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Japan's Keio University, COPD Foundation launch ResearchKit studies

Japan's Keio University, COPD Foundation launch ResearchKit studies

In the past week, we caught two different ResearchKit studies – one from Japan-based Keio University School of Medicine and the other from COPD Foundation. The former is looking to use health data for the early detection of arrhythmia and cerebral infarction, while the latter aims to collect data from people with COPD.

Japan-based study wants to tackle atrial fibrillation, which can increase the risk of cerebral infarction by approximately five times, with 20 percent of patients that are hospitalized for cerebral infarction carrying the risk of atrial fibrillation. Researchers are hoping that the data collected and then analyzed will help them diagnose and prevent atrial fibrillation.

Called Heart and Brain, Keio University's study collects data through survey questions about users' risk of cerebral infarction and quality of life. Also, the app prompts users to perform a motor assessment test.

On the other hand, we have COPD Foundation enrolling people in its research registry, COPD Patient-Powered Research Network (COPD PPRN). The Foundation aims to enroll 75,000 people with the help of the ResearchKit app, called StopCOPD, which was developed in partnership with Seattle-based company DatStat.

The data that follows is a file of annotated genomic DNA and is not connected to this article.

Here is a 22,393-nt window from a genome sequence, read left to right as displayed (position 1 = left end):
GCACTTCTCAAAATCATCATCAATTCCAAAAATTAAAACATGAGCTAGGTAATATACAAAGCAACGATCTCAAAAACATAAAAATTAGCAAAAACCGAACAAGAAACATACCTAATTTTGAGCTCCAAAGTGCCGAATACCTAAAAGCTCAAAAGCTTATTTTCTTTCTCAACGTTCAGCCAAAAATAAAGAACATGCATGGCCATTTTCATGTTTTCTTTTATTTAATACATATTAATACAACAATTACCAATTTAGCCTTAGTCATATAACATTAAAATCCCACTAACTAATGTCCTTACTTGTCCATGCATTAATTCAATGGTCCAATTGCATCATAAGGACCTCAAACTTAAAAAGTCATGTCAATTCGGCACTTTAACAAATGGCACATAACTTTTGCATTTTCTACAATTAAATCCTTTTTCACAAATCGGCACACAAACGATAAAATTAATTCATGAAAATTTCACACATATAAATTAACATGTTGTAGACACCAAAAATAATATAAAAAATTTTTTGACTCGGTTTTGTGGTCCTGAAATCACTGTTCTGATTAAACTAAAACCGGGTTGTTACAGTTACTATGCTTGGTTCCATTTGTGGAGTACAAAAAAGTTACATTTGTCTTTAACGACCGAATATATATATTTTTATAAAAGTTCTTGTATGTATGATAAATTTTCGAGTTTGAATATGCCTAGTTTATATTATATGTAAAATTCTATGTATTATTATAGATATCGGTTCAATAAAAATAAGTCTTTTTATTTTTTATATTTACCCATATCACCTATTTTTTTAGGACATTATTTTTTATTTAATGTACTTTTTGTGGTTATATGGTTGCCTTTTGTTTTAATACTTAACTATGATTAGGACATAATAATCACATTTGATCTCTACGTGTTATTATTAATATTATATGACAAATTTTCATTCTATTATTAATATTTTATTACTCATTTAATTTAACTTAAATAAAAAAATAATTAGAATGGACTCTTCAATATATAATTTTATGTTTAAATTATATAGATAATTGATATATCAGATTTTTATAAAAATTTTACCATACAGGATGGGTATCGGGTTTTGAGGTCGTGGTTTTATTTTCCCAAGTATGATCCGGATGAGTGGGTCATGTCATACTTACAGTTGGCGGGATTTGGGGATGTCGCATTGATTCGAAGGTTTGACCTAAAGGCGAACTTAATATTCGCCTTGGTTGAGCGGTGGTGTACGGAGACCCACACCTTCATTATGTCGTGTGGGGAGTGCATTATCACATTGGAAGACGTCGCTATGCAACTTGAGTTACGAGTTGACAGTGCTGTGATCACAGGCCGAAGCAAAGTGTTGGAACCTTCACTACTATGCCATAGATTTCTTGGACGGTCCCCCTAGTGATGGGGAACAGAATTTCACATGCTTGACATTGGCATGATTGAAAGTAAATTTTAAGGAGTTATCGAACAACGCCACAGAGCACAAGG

Called Heart and Brain, Keio University's study collects data through survey questions about users' risk of cerebral infarction and quality of life."We are constantly looking for ways to engage, empower, and inform both the patient and research community and this platform enables us to reach an even greater number of people than ever before using the most advanced and sophisticated technology," COPD Foundation President and Cofounder John W. Walsh said in a statement. "We are delighted that we are able to offer a new app for COPD, a lung disease which is the third leading cause of death in America."

StopCOPD includes surveys and tests such as motor activities, fitness tracking, and cognition. In the future, StopCOPD will offer comparative data so that participants can view how they compare to aggregated data from other participants.

Overall, there are now at least 15 ResearchKit apps.

[Via: mobihealthnews]

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